Asked about reports he may hold up a nomination or two, Mr. Warner said, "I can assure you that as chairman I would not let the committee use that type of leverage . That's not my tactic. We´re going to wait patiently until Rumsfeld completes his study and until he formally comes before the committee and tells us what are our goals."
Mr. Warner said he recently discussed the review with Mr. Rumsfeld, who described speculation about scrapping large carriers as merely "rumors."
Navy Earth Day
As the Navy fights to preserve the carrier battle group and at least a 300-ship fleet, sailors are being asked by the high command to reflect on another topic: Earth Day.
The special occasion is not until Sunday, but the Navy already has celebrated by holding a ceremony this week at the downtown Navy Memorial. And, Adm. Vern Clark, chief of naval operations, sent a message to sailors earlier this month bragging at how environmentally correct the fleet has become.
"Commands throughout the Navy will celebrate Navy Earth Day 2001 with shore, beach, river and neighborhood cleanups, tree plantings, habitat restoration efforts, environmental education programs for schools, fairs and many other events and projects," said Adm. Clark´s message. "As you plan your Navy Earth Day 2001 festivities, I urge you to partner with your local communities to spread the word about the Navy´s successes in preserving the world we share and our continuing commitment to environmental excellence."
Adm. Clark said the theme for this year´s special day is "New Technology for a Clean Environment."
"As Earth Day 2001 approaches, Navy personnel should reflect with pride on our Navy accomplishments in environmental stewardship," the message says. "After over three decades of policy evolution, education, and a significant investment of resources, our progress and performance have been impressive. None of our many accomplishments would have been possible without the caring, dedication and achievements of our military and civilian personnel and their families. As a result, today we are viewed as a leader in many areas of environmental stewardship."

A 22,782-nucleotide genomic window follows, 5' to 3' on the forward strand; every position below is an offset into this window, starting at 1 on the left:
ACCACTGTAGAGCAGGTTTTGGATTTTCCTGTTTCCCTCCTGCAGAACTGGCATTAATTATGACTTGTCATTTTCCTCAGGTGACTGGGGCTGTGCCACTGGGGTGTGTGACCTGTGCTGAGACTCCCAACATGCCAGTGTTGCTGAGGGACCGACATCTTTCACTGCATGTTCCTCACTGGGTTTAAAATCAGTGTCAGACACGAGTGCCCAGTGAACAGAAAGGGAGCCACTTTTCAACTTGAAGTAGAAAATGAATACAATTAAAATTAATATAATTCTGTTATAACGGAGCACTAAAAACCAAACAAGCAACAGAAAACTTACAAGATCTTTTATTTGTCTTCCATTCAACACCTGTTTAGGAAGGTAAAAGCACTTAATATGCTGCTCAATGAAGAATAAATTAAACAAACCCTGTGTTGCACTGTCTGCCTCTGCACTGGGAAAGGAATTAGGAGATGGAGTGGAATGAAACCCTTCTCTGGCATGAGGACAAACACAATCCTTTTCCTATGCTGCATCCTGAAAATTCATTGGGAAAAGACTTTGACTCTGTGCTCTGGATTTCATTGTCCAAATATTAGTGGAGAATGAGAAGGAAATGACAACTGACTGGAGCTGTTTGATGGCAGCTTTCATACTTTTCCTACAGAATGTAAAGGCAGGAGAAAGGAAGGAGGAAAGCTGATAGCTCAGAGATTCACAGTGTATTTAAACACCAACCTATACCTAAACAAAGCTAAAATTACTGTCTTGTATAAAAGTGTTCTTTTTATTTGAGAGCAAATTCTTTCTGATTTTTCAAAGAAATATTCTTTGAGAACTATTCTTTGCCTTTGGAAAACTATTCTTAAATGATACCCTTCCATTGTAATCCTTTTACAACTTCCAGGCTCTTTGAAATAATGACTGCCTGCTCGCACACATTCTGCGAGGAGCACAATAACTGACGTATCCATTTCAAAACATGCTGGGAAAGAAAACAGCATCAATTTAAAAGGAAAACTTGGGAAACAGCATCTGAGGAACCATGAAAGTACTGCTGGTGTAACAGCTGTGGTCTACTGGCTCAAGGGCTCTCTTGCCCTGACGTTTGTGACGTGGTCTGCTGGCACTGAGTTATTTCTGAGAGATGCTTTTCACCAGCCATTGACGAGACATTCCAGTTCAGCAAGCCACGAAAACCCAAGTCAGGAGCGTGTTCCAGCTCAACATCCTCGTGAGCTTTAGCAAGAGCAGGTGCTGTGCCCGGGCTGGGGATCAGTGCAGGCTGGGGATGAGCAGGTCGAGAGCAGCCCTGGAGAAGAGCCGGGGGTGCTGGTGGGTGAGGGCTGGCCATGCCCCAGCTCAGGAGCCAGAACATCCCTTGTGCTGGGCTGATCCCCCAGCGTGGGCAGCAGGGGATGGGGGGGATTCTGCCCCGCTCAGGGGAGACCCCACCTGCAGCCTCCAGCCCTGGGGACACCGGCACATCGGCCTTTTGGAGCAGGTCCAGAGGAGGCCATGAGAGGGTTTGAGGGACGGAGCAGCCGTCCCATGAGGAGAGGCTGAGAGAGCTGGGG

In response, one naval aviator commented: "Ever wonder what´s wrong with today´s Navy."
Not to be outdone, the Air Force also has big plans for Earth Day. Top Air Force officials tomorrow will participate in a stream cleanup at Four Mile Run in Northern Virginia.
As a picture of D-Day troops appears, a caption states, "An Army of One did not assault this beach." The Army's new campaign slogan, "An Army of One," has replaced the traditional slogan of "Be All You Can Be."
A picture of American troops in the Pacific has this comment: "For him, 'consideration of others´ was keeping his troops alive while killing as many as possible." Consideration of Others is the Army-wide sensitivity training program.
The web site is www.geocities.com/armyreadiness/.